The legal fight arose following the deaths of seventeen people at Marjory Stoneman Douglas High School in 2018. Then-Governor Rick Scott gave the okay on a measure banning the sale of firearms to people under the age of 21, prompting a challenge from the NRA stating that the ban is a violation of equal protection and Second Amendment rights.

According to the NRA, the prohibition breaches the right of people between the ages of 18 to 20 to possess weapons to exercise their rights under the Second Amendment, even self-defense when at home. Not only does the ban restrict the right, but it is also eliminated. It is not probable that the ban could be the least restrictive option. There is also allegedly no evidence that the Legislature evaluated whether less restrictive options were accessible.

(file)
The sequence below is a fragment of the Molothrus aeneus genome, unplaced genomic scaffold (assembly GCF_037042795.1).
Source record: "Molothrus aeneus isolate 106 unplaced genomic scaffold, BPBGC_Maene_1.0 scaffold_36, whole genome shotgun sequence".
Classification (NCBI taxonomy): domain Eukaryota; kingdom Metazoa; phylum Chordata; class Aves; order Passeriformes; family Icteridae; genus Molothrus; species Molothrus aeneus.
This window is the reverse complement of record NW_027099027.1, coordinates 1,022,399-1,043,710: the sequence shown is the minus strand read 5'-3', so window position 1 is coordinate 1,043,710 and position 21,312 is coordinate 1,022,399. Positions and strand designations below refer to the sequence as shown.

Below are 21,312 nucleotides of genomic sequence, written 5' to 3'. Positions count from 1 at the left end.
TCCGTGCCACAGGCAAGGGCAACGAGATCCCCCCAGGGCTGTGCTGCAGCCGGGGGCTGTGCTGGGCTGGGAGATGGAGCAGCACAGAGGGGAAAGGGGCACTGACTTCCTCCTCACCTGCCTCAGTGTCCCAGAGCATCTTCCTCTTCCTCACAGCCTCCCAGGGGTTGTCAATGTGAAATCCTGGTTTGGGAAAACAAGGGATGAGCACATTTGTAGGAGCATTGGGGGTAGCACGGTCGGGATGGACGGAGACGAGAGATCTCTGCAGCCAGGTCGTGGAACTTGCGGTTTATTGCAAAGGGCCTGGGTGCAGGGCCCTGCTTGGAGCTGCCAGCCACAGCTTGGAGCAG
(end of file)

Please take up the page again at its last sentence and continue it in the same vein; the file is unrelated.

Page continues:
elliott-stallion-1UY8UuUkids-unsplash-300x200In the ongoing case involving felon voting rights, a federal court has reversed the lower court judge’s decision. The federal appeals court decided to uphold the 2019 Florida law mandating that felons must pay fines and/or restitution to have their voting rights restored.

The case focused on a GOP spearheaded bill signed by the governor of Florida after Florida voters returned voting rights to the majority of the felons who ended their sentences in 2018.